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Collins Review: Miliband successfully digs himself out of hole. Labour remains in hole

Ed Miliband digging a holeWhen I read the email from Ed Miliband to all party members yesterday afternoon, I thought Left Futures should run a competition with a prize for the first person who could identify ‘Paul’, the possibly mythical figure who it is said has joined the Labour Party because of the ‘reforms’ now backed by Labour’s national executive:

I have been asked many times why these changes are necessary. One of our newest members puts it better than I ever could. Take a moment to read Paul’s story:

I joined Labour because of the announcement today on party reform. I have been a trade union member and voted Labour for over 30 years, but until now the party never felt democratic. It never felt like one I could join.

Paul is right. Labour must be a more open, inclusive and democratic party. I hope these reforms will spur many more people like Paul to come and get involved with us.”

I decided against. No one in their right mind could claim that this whole exercise is actually going to attract anyone to vote for or join the Labour Party, or so I thought. In the (unlikely) event that there is a real ‘Paul” and he is of sound mind. he is in for a terrible let down about Labour’s internal democracy. No Labour Party members, in practice, have any say on anything that goes on in their party, and you can be absolutely certain that neither will “affiliated supporters” or “registered supporters“.  They may occasionally be allowed to vote in a leadership election, but that’s where it will stop.

In 2010 (when there would have been just two candidates with the 15% threshold agreed yesterday, both called Miliband), I voted for the Miliband that carefully positioned himself at some distance from New Labour. What I got was this week described by a leading Blairite as “more Blairite than Blair on party reform“.

The changes agreed yesterday are designed to do two things:

  1. Dig the Leader out of a hole of his own making. On the basis of a report about Falkirk which, as of yesterday, we can finally read ourselves, and which his advisers either lied to him about or didn’t read as closely as they should have and the Guardian now has, he made a bunch of foolish promises which could still bankrupt the party.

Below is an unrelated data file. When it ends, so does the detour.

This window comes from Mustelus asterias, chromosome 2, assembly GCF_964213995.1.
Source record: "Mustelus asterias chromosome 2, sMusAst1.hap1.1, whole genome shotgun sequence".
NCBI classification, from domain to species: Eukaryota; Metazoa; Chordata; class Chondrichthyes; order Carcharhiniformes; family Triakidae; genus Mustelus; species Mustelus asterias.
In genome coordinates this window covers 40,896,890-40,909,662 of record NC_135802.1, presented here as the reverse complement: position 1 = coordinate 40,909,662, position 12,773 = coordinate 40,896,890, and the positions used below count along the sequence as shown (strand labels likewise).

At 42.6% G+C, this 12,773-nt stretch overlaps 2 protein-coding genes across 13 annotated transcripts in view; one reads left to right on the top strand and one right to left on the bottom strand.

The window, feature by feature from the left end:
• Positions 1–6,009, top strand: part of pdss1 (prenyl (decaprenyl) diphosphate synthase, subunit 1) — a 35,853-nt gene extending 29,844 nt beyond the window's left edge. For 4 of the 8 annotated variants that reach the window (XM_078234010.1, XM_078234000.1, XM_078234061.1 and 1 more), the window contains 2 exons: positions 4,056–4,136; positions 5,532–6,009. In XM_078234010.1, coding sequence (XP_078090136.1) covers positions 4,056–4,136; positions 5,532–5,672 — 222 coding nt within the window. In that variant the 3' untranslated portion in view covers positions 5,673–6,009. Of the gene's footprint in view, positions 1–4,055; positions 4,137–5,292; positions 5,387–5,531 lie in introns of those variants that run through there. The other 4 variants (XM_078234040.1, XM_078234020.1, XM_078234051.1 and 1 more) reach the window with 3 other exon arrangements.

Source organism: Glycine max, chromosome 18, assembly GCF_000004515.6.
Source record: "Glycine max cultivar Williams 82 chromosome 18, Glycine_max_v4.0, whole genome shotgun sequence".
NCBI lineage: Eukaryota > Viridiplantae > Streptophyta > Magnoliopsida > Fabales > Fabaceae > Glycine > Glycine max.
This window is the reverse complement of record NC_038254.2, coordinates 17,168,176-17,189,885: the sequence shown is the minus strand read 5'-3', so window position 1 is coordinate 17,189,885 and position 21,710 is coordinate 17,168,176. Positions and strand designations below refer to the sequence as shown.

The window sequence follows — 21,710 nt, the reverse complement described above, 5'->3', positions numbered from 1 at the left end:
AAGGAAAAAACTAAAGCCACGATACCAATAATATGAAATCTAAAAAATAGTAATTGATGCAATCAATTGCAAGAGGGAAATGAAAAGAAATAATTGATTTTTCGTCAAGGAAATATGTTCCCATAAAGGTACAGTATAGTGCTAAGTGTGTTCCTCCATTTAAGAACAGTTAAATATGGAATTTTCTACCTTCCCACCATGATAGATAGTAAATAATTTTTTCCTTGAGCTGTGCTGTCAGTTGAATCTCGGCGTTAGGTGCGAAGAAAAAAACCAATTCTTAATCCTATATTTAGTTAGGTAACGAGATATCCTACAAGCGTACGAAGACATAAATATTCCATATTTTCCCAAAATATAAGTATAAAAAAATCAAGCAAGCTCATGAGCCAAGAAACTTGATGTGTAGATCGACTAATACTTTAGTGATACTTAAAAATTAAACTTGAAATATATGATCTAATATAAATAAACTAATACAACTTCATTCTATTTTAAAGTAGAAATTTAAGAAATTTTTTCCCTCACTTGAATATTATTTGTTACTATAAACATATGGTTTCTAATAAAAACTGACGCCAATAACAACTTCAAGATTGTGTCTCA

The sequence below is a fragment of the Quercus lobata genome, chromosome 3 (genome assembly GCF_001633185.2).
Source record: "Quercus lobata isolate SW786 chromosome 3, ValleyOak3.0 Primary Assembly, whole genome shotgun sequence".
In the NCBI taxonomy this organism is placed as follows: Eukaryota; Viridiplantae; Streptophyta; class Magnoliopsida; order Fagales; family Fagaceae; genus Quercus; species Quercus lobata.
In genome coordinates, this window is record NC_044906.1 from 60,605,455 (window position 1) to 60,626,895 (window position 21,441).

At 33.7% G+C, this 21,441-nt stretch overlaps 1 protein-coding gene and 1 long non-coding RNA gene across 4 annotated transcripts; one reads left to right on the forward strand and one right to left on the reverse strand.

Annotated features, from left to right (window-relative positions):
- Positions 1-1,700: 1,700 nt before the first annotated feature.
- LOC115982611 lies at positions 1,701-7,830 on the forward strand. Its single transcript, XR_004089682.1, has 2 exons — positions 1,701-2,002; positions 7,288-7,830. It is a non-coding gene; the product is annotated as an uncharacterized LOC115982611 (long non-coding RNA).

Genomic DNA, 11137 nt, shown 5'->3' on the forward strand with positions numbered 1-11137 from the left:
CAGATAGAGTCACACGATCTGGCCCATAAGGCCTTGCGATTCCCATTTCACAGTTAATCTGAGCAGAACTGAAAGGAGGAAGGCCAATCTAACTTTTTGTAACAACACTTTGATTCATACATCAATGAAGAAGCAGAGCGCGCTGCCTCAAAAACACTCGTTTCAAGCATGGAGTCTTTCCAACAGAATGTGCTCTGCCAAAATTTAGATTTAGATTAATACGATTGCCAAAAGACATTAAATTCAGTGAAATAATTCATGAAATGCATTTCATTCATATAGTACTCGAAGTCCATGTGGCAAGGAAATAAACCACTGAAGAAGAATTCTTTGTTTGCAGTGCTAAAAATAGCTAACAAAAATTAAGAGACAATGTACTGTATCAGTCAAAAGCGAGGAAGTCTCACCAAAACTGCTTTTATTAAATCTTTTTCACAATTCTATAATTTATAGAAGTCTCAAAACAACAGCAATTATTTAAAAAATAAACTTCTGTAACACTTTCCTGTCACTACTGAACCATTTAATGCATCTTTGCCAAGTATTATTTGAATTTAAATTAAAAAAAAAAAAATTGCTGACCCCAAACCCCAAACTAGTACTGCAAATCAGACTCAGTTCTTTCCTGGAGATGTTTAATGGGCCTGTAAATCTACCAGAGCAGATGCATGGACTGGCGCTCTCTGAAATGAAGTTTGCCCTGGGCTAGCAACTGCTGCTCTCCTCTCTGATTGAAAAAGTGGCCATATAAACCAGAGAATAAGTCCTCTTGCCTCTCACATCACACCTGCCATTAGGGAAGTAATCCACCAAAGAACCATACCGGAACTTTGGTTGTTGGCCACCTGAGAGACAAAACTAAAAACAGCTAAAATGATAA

2. Ensure that the trade unions never regain any influence in party decision making. Today’s proposals will, within five years, if all goes according to plan, tie union affiliation levels to the very much smaller numbers of those who will now have to jump through  not one but two new hoops: first to “make a positive individual choice over the payment of affiliation fees to the Labour Party“, and then to “choose to formally support the party on a direct personal basis“. Only then will they become “affiliated supporters” but the two tier hurdle will ensure that affiliation levels plummet, and unions current votes and representation levels will become unsustainable.

It has been a slick operation by the leader’s office fixers managing this exercise – they have shown they are just as adept at machine politics as New Labour. Within an hour of the national executive meeting, invites went out to constituency delegates inviting them to meet with shadow cabinet members in the run up to the special conference. However, some of the worst aspects of the Collins report of which I wrote on Monday have been at least partially solved:

  1. “Registered supporters” of the party will be put on a more sound basis, paying a fee, of about £3 (though it is unclear whether this is annual or a one-off sum), they too will have to  make a declaration of interest/loyalty and be on the electoral register. Anyone previously registered in what Peter Hain once described as a “huge opportunity” for the party will simply be deleted from the records if they do not register afresh.
  2. The threshold for valid nominations of leadership candidates is reduced to only 15%. The parliamentary party succumbed to pleas based on the claim that “every union had signed up to the package” – we shall see how true that is on 1st March.